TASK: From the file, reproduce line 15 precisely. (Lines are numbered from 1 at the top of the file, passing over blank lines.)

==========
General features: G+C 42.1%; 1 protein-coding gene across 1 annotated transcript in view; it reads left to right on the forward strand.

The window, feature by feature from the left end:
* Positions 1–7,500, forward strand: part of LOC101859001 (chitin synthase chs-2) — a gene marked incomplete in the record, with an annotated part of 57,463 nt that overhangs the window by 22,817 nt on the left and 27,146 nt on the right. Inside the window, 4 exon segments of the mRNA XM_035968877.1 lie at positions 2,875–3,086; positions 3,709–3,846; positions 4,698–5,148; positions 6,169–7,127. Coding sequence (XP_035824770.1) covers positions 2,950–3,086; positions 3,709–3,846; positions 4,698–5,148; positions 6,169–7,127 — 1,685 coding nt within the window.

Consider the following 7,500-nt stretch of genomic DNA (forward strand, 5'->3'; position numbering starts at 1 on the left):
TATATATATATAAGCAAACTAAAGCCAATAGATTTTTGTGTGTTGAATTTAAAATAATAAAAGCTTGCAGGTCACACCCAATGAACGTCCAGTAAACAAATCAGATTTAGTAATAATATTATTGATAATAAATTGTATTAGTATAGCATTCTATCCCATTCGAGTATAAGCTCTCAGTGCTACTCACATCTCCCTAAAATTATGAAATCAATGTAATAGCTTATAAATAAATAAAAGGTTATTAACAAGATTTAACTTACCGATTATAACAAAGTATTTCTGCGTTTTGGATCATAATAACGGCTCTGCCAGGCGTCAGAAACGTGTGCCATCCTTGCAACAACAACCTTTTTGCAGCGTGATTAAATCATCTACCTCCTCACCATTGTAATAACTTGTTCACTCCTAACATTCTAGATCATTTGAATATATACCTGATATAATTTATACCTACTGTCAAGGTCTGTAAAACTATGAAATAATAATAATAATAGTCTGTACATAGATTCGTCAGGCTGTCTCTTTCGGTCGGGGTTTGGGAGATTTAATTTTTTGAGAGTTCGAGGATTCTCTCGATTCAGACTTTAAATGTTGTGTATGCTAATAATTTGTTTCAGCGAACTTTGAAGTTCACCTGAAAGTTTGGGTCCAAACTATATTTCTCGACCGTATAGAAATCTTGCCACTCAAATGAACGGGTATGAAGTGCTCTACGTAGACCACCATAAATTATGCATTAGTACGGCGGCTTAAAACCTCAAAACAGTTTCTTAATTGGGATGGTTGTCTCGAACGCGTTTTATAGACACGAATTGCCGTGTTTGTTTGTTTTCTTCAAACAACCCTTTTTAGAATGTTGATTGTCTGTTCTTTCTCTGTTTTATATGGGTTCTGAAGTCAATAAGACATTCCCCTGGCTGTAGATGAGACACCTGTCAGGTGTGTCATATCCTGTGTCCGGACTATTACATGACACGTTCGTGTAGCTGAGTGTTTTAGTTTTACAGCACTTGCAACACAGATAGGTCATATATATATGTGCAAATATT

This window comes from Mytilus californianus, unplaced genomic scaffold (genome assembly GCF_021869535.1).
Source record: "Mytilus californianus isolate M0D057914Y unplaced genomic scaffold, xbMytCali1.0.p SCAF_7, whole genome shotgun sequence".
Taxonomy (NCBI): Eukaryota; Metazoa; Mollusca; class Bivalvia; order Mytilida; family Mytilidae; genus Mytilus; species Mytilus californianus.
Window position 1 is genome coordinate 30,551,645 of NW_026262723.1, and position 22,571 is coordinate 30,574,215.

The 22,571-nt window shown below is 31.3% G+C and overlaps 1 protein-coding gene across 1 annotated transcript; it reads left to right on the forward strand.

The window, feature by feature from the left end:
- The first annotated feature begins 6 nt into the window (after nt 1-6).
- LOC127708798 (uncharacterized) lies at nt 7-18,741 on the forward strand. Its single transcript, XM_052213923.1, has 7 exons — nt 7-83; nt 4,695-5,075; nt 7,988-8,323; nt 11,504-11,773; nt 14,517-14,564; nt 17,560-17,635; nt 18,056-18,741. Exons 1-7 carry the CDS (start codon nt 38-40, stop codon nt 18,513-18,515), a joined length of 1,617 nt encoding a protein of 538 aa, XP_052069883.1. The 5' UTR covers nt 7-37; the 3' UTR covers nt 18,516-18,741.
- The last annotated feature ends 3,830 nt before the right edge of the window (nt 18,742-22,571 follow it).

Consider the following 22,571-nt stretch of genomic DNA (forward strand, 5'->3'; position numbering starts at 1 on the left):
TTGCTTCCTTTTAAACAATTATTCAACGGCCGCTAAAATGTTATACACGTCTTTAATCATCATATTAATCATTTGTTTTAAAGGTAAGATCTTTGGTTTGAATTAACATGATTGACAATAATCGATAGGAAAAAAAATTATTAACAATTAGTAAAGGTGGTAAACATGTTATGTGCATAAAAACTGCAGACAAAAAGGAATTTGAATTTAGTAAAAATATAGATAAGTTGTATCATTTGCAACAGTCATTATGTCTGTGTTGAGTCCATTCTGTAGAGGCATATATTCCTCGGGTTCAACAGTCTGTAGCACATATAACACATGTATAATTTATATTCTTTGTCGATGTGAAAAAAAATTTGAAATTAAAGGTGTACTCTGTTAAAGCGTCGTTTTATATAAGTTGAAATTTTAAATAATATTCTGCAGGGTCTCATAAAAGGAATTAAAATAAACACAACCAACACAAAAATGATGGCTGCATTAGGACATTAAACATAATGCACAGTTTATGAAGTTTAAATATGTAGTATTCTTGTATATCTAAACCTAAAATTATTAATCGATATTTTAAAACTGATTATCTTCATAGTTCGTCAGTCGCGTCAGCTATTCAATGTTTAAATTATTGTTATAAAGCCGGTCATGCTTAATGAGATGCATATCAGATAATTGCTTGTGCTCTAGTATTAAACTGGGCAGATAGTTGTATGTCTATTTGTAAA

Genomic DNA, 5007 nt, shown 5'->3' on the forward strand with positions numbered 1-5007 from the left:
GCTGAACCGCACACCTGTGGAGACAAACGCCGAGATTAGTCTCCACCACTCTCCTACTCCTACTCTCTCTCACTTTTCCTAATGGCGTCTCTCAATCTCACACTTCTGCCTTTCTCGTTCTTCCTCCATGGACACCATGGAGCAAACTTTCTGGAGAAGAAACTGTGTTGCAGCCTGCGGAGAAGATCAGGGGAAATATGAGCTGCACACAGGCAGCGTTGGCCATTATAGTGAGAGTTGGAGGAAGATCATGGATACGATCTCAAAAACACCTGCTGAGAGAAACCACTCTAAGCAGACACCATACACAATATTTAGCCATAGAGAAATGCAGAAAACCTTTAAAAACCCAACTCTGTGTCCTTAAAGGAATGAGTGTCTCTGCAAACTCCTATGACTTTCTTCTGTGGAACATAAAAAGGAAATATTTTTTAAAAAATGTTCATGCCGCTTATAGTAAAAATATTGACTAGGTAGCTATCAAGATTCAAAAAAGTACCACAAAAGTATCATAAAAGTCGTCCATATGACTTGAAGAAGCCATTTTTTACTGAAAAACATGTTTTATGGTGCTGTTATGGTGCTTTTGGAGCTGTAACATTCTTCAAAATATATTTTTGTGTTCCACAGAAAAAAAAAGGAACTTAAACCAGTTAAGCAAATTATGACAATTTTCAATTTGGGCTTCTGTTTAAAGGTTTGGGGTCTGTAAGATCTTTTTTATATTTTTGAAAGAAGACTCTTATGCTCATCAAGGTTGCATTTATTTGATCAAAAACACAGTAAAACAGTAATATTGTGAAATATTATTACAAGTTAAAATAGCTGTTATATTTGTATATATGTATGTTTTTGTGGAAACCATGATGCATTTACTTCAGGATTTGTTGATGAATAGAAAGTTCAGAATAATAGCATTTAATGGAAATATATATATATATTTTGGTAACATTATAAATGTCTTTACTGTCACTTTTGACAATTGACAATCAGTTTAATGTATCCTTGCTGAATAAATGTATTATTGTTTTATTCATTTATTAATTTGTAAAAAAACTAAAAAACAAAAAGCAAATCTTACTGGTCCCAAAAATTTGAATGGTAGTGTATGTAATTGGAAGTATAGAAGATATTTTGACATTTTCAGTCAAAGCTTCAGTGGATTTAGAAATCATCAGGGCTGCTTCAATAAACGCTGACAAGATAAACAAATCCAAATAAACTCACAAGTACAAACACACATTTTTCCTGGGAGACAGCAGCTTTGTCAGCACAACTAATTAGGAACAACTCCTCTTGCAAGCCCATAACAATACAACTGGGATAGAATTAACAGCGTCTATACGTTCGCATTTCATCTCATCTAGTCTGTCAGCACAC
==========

Consider the following 22,571-nt stretch of genomic DNA (forward strand, 5'->3'; position numbering starts at 1 on the left):